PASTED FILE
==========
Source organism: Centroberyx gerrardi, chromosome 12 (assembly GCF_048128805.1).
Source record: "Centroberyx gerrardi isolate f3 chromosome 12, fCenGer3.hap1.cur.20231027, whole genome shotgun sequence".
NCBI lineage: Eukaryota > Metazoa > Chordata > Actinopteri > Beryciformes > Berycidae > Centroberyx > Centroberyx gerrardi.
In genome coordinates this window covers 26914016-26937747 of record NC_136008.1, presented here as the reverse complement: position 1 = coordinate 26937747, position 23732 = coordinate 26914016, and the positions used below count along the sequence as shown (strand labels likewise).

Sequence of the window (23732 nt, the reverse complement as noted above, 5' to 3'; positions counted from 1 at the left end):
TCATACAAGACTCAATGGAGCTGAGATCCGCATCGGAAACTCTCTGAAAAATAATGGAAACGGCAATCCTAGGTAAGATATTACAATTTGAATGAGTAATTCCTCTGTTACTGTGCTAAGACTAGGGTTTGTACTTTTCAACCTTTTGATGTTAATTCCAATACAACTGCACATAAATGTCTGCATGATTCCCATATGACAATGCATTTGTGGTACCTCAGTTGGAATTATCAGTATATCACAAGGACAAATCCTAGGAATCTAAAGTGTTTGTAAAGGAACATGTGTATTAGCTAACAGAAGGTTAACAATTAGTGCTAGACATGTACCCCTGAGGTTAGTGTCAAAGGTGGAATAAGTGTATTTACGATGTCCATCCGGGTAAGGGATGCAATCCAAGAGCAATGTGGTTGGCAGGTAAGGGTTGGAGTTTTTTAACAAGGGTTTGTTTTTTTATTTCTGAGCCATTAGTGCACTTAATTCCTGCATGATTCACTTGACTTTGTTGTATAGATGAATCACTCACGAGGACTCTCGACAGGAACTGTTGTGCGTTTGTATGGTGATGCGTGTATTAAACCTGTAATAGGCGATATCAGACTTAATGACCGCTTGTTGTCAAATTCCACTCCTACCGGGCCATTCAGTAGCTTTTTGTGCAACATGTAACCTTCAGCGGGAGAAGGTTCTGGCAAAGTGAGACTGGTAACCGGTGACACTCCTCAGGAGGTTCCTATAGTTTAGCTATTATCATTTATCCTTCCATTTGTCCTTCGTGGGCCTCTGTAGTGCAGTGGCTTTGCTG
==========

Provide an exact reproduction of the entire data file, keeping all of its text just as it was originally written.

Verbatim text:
Source organism: Centroberyx gerrardi, chromosome 12 (assembly GCF_048128805.1).
Source record: "Centroberyx gerrardi isolate f3 chromosome 12, fCenGer3.hap1.cur.20231027, whole genome shotgun sequence".
NCBI lineage: Eukaryota > Metazoa > Chordata > Actinopteri > Beryciformes > Berycidae > Centroberyx > Centroberyx gerrardi.
In genome coordinates this window covers 26914016-26937747 of record NC_136008.1, presented here as the reverse complement: position 1 = coordinate 26937747, position 23732 = coordinate 26914016, and the positions used below count along the sequence as shown (strand labels likewise).

Sequence of the window (23732 nt, the reverse complement as noted above, 5' to 3'; positions counted from 1 at the left end):
TCATACAAGACTCAATGGAGCTGAGATCCGCATCGGAAACTCTCTGAAAAATAATGGAAACGGCAATCCTAGGTAAGATATTACAATTTGAATGAGTAATTCCTCTGTTACTGTGCTAAGACTAGGGTTTGTACTTTTCAACCTTTTGATGTTAATTCCAATACAACTGCACATAAATGTCTGCATGATTCCCATATGACAATGCATTTGTGGTACCTCAGTTGGAATTATCAGTATATCACAAGGACAAATCCTAGGAATCTAAAGTGTTTGTAAAGGAACATGTGTATTAGCTAACAGAAGGTTAACAATTAGTGCTAGACATGTACCCCTGAGGTTAGTGTCAAAGGTGGAATAAGTGTATTTACGATGTCCATCCGGGTAAGGGATGCAATCCAAGAGCAATGTGGTTGGCAGGTAAGGGTTGGAGTTTTTTAACAAGGGTTTGTTTTTTTATTTCTGAGCCATTAGTGCACTTAATTCCTGCATGATTCACTTGACTTTGTTGTATAGATGAATCACTCACGAGGACTCTCGACAGGAACTGTTGTGCGTTTGTATGGTGATGCGTGTATTAAACCTGTAATAGGCGATATCAGACTTAATGACCGCTTGTTGTCAAATTCCACTCCTACCGGGCCATTCAGTAGCTTTTTGTGCAACATGTAACCTTCAGCGGGAGAAGGTTCTGGCAAAGTGAGACTGGTAACCGGTGACACTCCTCAGGAGGTTCCTATAGTTTAGCTATTATCATTTATCCTTCCATTTGTCCTTCGTGGGCCTCTGTAGTGCAGTGGCTTTGCTG